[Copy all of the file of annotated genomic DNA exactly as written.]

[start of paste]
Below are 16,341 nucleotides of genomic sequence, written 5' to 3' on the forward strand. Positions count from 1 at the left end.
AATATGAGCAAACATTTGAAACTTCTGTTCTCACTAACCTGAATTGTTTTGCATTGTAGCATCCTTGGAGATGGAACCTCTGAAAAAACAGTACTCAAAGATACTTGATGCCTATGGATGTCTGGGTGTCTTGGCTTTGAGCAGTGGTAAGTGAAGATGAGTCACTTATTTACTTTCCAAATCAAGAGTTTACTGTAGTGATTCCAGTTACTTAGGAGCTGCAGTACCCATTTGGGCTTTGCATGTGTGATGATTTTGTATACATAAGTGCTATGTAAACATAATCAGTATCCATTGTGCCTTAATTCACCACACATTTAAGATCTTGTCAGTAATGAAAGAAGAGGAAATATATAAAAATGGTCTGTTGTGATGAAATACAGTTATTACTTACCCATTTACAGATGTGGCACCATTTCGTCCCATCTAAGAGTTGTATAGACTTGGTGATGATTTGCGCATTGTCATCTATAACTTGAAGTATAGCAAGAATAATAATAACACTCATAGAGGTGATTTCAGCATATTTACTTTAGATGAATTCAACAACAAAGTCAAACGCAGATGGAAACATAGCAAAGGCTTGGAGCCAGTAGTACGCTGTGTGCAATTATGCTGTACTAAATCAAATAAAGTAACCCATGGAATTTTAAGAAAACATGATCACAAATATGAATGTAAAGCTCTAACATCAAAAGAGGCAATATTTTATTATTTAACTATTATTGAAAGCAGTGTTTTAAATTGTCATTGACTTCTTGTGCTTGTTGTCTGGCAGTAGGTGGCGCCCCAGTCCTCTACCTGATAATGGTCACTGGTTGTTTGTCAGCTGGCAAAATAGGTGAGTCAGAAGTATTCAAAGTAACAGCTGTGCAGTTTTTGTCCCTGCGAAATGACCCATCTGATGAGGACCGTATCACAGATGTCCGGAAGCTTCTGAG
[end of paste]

Below are 16,341 nucleotides of genomic sequence, written 5' to 3' on the forward strand. Positions count from 1 at the left end.
AATATGAGCAAACATTTGAAACTTCTGTTCTCACTAACCTGAATTGTTTTGCATTGTAGCATCCTTGGAGATGGAACCTCTGAAAAAACAGTACTCAAAGATACTTGATGCCTATGGATGTCTGGGTGTCTTGGCTTTGAGCAGTGGTAAGTGAAGATGAGTCACTTATTTACTTTCCAAATCAAGAGTTTACTGTAGTGATTCCAGTTACTTAGGAGCTGCAGTACCCATTTGGGCTTTGCATGTGTGATGATTTTGTATACATAAGTGCTATGTAAACATAATCAGTATCCATTGTGCCTTAATTCACCACACATTTAAGATCTTGTCAGTAATGAAAGAAGAGGAAATATATAAAAATGGTCTGTTGTGATGAAATACAGTTATTACTTACCCATTTACAGATGTGGCACCATTTCGTCCCATCTAAGAGTTGTATAGACTTGGTGATGATTTGCGCATTGTCATCTATAACTTGAAGTATAGCAAGAATAATAATAACACTCATAGAGGTGATTTCAGCATATTTACTTTAGATGAATTCAACAACAAAGTCAAACGCAGATGGAAACATAGCAAAGGCTTGGAGCCAGTAGTACGCTGTGTGCAATTATGCTGTACTAAATCAAATAAAGTAACCCATGGAATTTTAAGAAAACATGATCACAAATATGAATGTAAAGCTCTAACATCAAAAGAGGCAATATTTTATTATTTAACTATTATTGAAAGCAGTGTTTTAAATTGTCATTGACTTCTTGTGCTTGTTGTCTGGCAGTAGGTGGCGCCCCAGTCCTCTACCTGATAATGGTCACTGGTTGTTTGTCAGCTGGCAAAATAGGTGAGTCAGAAGTATTCAAAGTAACAGCTGTGCAGTTTTTGTCCCTGCGAAATGACCCATCTGATGAGGACCGTATCACAGATGTCCGGAAGCTTCTGAG